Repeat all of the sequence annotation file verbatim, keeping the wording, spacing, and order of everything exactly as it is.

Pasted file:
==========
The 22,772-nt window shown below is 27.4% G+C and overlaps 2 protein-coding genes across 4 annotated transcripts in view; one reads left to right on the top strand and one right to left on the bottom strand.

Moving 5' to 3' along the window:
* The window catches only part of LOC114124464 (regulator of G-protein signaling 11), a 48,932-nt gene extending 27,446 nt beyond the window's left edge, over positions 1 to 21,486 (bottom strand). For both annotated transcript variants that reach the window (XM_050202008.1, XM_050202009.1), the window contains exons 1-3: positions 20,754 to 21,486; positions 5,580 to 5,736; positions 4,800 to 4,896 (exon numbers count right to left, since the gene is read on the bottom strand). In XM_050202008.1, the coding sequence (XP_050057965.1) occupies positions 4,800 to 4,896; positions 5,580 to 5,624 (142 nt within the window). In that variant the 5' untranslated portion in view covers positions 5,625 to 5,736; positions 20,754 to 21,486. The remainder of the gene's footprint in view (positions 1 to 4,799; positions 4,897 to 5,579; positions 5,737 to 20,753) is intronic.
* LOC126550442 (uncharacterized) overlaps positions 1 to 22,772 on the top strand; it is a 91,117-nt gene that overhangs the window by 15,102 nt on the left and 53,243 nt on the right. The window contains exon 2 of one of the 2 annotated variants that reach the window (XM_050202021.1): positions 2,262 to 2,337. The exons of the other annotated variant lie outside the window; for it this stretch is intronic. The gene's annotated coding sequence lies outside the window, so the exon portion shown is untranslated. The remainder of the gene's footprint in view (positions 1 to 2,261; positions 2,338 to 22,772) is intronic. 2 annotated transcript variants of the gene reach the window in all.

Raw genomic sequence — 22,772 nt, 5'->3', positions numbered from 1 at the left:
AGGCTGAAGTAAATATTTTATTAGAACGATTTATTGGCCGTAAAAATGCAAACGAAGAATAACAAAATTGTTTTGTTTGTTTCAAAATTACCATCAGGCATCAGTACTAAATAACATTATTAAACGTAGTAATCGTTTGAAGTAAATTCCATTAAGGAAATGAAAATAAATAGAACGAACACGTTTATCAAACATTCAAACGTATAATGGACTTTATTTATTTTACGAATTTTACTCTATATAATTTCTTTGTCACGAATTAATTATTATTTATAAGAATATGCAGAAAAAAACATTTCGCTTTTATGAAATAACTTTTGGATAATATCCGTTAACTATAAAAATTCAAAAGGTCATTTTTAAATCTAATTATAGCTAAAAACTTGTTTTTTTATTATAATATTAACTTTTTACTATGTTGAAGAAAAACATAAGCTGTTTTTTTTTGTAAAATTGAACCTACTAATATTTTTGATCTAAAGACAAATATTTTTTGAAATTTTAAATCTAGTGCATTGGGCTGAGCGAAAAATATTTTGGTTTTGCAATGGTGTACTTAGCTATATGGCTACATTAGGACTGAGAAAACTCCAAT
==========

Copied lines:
The 22,772-nt window shown below is 27.4% G+C and overlaps 2 protein-coding genes across 4 annotated transcripts in view; one reads left to right on the top strand and one right to left on the bottom strand.

Moving 5' to 3' along the window:
* The window catches only part of LOC114124464 (regulator of G-protein signaling 11), a 48,932-nt gene extending 27,446 nt beyond the window's left edge, over positions 1 to 21,486 (bottom strand). For both annotated transcript variants that reach the window (XM_050202008.1, XM_050202009.1), the window contains exons 1-3: positions 20,754 to 21,486; positions 5,580 to 5,736; positions 4,800 to 4,896 (exon numbers count right to left, since the gene is read on the bottom strand). In XM_050202008.1, the coding sequence (XP_050057965.1) occupies positions 4,800 to 4,896; positions 5,580 to 5,624 (142 nt within the window). In that variant the 5' untranslated portion in view covers positions 5,625 to 5,736; positions 20,754 to 21,486. The remainder of the gene's footprint in view (positions 1 to 4,799; positions 4,897 to 5,579; positions 5,737 to 20,753) is intronic.
* LOC126550442 (uncharacterized) overlaps positions 1 to 22,772 on the top strand; it is a 91,117-nt gene that overhangs the window by 15,102 nt on the left and 53,243 nt on the right. The window contains exon 2 of one of the 2 annotated variants that reach the window (XM_050202021.1): positions 2,262 to 2,337. The exons of the other annotated variant lie outside the window; for it this stretch is intronic. The gene's annotated coding sequence lies outside the window, so the exon portion shown is untranslated. The remainder of the gene's footprint in view (positions 1 to 2,261; positions 2,338 to 22,772) is intronic. 2 annotated transcript variants of the gene reach the window in all.

Raw genomic sequence — 22,772 nt, 5'->3', positions numbered from 1 at the left:
AGGCTGAAGTAAATATTTTATTAGAACGATTTATTGGCCGTAAAAATGCAAACGAAGAATAACAAAATTGTTTTGTTTGTTTCAAAATTACCATCAGGCATCAGTACTAAATAACATTATTAAACGTAGTAATCGTTTGAAGTAAATTCCATTAAGGAAATGAAAATAAATAGAACGAACACGTTTATCAAACATTCAAACGTATAATGGACTTTATTTATTTTACGAATTTTACTCTATATAATTTCTTTGTCACGAATTAATTATTATTTATAAGAATATGCAGAAAAAAACATTTCGCTTTTATGAAATAACTTTTGGATAATATCCGTTAACTATAAAAATTCAAAAGGTCATTTTTAAATCTAATTATAGCTAAAAACTTGTTTTTTTATTATAATATTAACTTTTTACTATGTTGAAGAAAAACATAAGCTGTTTTTTTTTGTAAAATTGAACCTACTAATATTTTTGATCTAAAGACAAATATTTTTTGAAATTTTAAATCTAGTGCATTGGGCTGAGCGAAAAATATTTTGGTTTTGCAATGGTGTACTTAGCTATATGGCTACATTAGGACTGAGAAAACTCCAAT